PAGA Claims Are Representative, Not Individual Claims, Fourth District, Division 3 Explains
Here, the arbitration agreement required plaintiff to arbitrate “claims for wages or other compensation due or penalties . . . [and] violation of statute.” But she could not be compelled to litigate her California Private Attorney General Act claim as an individual, as the trial court ordered, because the PAGA claim is by its nature a representative claim. “An employee bringing a PAGA claim ‘does so as the proxy or agent of the state’s labor law enforcement agencies. The act’s declared purpose is to supplement enforcement actions by public agencies, which lack adequate resources to bring all such actions themselves.’” Whalley v. The Wet Seal, Inc., Case No.G047406 (4th Dist. Div. 3 Nov. 15, 2013) (Thompson, J. author 3:0) (unpublished), citing Arias v. Superior Court ,46 Cal.4th 969, 986 (2009).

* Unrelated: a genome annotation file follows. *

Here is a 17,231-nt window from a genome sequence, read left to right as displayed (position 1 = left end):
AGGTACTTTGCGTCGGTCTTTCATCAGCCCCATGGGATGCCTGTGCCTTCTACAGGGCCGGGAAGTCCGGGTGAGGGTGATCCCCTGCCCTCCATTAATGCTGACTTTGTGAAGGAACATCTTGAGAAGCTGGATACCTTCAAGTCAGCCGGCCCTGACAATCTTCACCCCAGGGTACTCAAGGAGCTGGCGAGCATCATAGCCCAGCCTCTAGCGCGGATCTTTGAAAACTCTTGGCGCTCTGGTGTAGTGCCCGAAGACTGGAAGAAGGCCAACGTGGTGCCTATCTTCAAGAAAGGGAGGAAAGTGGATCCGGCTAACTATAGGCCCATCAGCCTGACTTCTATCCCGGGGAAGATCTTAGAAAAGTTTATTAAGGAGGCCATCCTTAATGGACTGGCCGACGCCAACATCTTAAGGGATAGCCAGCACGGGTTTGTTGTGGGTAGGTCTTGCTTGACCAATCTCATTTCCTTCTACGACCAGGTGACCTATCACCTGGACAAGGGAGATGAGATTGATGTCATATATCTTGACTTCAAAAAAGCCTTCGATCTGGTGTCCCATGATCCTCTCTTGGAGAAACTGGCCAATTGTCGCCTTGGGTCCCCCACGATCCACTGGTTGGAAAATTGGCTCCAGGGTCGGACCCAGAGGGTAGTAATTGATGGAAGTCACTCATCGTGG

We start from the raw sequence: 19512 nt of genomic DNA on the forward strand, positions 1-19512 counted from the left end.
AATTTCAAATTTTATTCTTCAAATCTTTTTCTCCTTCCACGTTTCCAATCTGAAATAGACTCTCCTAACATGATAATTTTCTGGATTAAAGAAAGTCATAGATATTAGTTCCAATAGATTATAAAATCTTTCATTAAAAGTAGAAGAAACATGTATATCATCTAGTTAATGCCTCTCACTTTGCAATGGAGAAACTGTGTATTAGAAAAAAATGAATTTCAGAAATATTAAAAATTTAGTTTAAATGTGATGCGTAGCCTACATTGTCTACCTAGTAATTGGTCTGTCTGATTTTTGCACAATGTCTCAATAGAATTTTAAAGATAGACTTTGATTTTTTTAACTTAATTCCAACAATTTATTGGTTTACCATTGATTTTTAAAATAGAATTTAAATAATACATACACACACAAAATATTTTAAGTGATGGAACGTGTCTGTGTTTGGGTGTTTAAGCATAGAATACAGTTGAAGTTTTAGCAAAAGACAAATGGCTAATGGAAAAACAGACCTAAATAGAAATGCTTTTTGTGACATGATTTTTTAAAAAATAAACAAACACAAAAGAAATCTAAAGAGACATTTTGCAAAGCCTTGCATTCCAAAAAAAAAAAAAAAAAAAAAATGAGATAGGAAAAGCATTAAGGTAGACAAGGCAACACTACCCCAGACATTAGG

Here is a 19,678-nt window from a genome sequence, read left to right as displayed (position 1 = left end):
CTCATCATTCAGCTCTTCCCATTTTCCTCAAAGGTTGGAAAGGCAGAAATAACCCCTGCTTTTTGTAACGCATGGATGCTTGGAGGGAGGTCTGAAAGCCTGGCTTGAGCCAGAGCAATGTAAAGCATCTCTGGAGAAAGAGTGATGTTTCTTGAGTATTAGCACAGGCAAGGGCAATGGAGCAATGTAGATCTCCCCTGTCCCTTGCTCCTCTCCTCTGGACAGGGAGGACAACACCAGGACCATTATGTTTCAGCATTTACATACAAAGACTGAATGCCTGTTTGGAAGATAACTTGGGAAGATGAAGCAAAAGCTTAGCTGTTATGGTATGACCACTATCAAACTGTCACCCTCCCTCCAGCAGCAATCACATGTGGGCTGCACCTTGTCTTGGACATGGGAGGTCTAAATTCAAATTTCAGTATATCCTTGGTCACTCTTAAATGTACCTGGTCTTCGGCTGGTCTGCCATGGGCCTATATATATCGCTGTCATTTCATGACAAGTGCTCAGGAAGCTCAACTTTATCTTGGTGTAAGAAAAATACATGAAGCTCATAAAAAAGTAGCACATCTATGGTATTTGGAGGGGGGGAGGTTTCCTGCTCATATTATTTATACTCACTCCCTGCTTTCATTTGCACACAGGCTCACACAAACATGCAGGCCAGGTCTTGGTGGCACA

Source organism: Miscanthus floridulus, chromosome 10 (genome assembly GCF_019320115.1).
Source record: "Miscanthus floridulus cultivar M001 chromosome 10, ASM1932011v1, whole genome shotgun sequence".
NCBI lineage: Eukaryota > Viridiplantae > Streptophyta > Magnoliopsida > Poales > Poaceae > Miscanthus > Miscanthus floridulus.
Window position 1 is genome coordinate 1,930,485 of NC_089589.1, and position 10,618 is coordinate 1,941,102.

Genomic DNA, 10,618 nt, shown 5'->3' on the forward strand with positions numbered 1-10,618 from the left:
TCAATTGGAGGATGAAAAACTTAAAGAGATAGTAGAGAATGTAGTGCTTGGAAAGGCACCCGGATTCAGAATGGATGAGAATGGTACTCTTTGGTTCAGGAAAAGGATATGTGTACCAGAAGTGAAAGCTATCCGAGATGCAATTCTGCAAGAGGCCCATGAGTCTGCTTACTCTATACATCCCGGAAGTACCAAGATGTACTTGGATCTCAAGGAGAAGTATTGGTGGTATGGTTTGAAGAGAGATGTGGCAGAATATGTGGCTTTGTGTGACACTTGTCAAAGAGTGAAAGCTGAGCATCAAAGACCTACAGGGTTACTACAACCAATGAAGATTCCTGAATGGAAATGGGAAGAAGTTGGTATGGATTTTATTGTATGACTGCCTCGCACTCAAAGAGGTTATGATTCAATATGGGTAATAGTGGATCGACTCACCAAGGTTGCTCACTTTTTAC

Here, the employee could not be compelled to arbitrate her representative action as an individual action, and the employer could not be compelled to arbitrate the PAGA claim as a representative action. Result: “We reverse those portions of the order that compel [the employee] to arbitrate her PAGA claim on an individual basis and that bar her representative PAGA claim but we exclude that claim from the arbitration.”
As we have pointed out in other posts (June 5, 2012, July 28, 2013, November 5, 2013) and as the Court points out in Whalley at footnote 4, case law is currently divided on whether an employee can be compelled to arbitrate her PAGA claims on an individual basis. Stay tuned for the California Supreme Court to rule on the pending issue.